European Stars and Stripes
December 9, 1999
New Policy Would Establish Anthrax-Shot Exemptions
By Chuck Vinch, Washington bureau
WASHINGTON óThe Defense Department is getting close to unveiling a new policy that will exempt troops who are getting close to retirement and separation from having to begin taking the anthrax vaccine, officials said Wednesday.
The mandatory vaccination program was launched more than 20 months ago, but there has never been a broad policy in place to indicate how to deal with troops who are closing in on the end of their service. Defense Department officials could not explain why such a policy was not built into the program from the start.
Virginia Stefanokis, a spokeswoman for the Army surgeon generalís office that is overseeing the militarywide program, said a final decision on how far out the exemption will be set has not yet been made. But it will probably fall in line with other "end-of-term" policies, most of which put the cutoff at 180 days prior to retirement or separation. For example, thatís the cutoff for exempting troops from deploying for most operational contingencies short of full-scale war, she said.
"Up until now, we havenít had a clear-cut, absolute deadline for when we should stop giving the shots to people who are getting out," Stefanokis said. "Itís been left to the discretion of local commanders."
The new policy is being staffed within the Pentagon, and may get final approval within the next few weeks, she said. Some troops say the cutoff for exemptions should match the time it takes to administer the full vaccine program, which involves six separate shots over an 18-month period, with the first three coming relatively close together.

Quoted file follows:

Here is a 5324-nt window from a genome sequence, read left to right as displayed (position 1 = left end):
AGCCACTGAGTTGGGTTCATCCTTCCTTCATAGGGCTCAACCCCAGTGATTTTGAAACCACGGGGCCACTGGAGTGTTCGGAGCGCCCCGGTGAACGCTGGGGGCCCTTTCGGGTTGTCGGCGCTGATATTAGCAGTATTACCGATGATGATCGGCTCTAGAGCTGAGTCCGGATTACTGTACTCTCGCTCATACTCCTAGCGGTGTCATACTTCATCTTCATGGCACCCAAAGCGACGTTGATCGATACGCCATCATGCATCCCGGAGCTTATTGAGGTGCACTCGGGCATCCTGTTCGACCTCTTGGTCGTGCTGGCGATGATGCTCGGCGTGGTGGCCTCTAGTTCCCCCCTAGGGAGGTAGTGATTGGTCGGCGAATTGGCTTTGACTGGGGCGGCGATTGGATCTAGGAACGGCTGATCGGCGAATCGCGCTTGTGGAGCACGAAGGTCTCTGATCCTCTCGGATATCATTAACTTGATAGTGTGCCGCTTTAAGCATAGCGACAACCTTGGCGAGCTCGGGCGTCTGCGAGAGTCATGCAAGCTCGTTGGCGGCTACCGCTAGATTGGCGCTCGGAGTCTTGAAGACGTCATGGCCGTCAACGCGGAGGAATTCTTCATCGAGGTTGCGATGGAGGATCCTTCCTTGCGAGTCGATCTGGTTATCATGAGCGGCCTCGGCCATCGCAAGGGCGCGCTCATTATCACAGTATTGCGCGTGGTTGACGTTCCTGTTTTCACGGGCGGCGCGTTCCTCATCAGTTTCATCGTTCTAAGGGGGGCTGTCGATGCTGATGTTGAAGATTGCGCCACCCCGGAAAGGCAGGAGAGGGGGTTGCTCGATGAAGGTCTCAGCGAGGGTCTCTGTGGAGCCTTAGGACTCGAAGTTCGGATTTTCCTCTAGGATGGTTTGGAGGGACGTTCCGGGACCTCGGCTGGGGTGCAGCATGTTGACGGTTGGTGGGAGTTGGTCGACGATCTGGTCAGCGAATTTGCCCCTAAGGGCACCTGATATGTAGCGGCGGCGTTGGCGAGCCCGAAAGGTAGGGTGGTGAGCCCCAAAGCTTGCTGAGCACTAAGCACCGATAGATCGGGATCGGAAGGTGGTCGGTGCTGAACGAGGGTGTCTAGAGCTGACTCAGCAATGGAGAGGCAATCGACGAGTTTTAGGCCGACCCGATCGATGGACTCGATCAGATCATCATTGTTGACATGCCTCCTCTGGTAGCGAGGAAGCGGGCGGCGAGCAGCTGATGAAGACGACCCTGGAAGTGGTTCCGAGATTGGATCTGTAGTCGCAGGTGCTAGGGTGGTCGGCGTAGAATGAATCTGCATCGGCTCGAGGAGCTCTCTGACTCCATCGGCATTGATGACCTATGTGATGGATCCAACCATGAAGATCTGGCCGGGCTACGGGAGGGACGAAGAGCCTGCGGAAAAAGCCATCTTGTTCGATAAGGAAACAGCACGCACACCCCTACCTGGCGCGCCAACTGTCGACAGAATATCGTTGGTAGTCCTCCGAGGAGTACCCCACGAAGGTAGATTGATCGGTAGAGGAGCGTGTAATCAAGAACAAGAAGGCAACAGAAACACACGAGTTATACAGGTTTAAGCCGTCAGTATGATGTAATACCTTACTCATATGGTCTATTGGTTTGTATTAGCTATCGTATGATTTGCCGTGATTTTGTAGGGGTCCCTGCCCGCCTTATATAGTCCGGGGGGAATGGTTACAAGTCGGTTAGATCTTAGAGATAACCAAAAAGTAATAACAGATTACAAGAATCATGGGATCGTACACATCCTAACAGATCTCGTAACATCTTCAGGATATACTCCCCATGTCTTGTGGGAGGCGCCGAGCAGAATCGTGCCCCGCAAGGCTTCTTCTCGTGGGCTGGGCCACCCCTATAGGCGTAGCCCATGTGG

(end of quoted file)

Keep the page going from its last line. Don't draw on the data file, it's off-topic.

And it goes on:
Stefanokis said the Defense Departmentís new policy almost certainly will not go that far. "Someoneís plans about getting out of the service can change when you go that far out," she said.
And while the Pentagon says all six shots are required for full protection against anthrax, a highly lethal biological agent, the level of protection increases with each shot and particularly after the first three closely- spaced doses, she said.
"The goal is to have everyone get all six shots for maximum protection," she said. "But each shot offers considerably more protection."
The military has begun giving the controversial vaccine to more than 350,000 troops who are based in the Middle East and Korea or would be expected to quickly deploy to those areas in a crisis. The Pentagon said last week that the second phase of the program, involving other early-deployment units and originally scheduled to start next month, has been pushed back to the spring or summer because production of the drug has temporarily halted.
The only company that makes the vaccine, which was formerly run by the state of Michigan, was privatized last year. At the same time, the companyís facility was extensively overhauled, and no new batches of the vaccine can be manufactured until the Food and Drug Administration completes its safety and standards inspections of the new plant.